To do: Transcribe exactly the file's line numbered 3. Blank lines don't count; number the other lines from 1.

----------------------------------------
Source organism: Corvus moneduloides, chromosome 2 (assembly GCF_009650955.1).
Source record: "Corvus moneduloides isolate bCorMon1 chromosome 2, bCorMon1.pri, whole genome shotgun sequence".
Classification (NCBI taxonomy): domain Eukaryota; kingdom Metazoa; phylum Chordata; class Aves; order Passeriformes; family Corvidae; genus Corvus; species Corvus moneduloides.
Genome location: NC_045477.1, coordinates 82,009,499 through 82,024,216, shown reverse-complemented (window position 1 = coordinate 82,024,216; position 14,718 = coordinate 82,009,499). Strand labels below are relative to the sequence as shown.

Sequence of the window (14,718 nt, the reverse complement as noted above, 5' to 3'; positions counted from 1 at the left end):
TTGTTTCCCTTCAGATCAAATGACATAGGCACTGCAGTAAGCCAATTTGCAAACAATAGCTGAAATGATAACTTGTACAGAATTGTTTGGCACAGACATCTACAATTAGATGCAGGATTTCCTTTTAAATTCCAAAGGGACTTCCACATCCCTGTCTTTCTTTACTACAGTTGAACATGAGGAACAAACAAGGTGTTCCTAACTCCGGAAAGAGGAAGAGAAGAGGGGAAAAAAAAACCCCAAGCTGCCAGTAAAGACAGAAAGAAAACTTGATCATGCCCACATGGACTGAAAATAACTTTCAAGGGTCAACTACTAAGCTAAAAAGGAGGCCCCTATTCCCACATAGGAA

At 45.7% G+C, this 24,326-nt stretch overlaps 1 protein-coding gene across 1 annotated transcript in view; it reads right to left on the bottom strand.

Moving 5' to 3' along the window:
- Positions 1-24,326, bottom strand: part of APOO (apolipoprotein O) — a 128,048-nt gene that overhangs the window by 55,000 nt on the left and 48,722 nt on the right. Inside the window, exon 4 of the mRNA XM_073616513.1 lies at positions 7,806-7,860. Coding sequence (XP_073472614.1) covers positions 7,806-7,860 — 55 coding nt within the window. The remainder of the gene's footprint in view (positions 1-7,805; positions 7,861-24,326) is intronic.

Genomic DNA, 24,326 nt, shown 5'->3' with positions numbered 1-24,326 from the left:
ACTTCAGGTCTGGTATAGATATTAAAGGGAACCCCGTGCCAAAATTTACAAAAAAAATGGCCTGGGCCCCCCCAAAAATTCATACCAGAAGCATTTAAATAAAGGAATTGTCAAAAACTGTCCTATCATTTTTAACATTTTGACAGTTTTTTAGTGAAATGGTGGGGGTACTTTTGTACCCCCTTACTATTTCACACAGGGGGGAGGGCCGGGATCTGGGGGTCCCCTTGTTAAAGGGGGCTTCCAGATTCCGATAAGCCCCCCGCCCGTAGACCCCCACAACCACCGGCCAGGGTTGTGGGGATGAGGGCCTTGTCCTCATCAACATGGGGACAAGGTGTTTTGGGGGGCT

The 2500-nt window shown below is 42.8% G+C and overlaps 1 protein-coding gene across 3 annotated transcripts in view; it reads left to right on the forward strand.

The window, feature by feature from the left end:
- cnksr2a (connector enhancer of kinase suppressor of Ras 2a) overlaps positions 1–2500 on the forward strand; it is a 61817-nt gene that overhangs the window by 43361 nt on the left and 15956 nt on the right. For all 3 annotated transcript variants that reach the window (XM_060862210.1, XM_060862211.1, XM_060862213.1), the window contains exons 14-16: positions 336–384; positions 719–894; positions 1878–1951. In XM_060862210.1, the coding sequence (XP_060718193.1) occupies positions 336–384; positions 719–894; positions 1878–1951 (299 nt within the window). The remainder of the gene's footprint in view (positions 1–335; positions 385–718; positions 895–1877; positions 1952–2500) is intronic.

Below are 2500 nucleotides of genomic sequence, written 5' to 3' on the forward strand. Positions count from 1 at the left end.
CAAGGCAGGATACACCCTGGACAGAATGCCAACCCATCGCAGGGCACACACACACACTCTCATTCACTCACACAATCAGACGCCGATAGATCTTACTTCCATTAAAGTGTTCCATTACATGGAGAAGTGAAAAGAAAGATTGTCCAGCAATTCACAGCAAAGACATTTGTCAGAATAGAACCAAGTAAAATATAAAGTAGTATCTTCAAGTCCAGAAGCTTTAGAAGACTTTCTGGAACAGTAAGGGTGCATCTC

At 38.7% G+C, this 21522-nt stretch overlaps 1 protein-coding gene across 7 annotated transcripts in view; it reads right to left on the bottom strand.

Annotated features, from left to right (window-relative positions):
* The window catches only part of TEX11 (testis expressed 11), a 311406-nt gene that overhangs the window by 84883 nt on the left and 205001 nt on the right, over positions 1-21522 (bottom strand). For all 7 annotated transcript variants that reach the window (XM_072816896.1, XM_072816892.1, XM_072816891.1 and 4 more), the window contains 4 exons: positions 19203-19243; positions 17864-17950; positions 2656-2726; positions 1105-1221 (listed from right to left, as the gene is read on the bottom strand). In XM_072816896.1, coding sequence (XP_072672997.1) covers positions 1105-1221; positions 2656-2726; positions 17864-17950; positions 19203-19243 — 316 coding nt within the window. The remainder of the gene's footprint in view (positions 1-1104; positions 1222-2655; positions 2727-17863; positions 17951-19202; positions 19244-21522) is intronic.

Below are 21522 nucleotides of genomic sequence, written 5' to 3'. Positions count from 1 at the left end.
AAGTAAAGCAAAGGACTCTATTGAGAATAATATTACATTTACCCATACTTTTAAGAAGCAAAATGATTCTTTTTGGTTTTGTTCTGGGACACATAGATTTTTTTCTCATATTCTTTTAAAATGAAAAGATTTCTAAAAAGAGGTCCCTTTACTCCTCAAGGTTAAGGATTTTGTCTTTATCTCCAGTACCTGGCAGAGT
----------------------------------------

Classification (NCBI taxonomy): domain Eukaryota; kingdom Metazoa; phylum Chordata; class Aves; order Passeriformes; family Corvidae; genus Corvus; species Corvus moneduloides.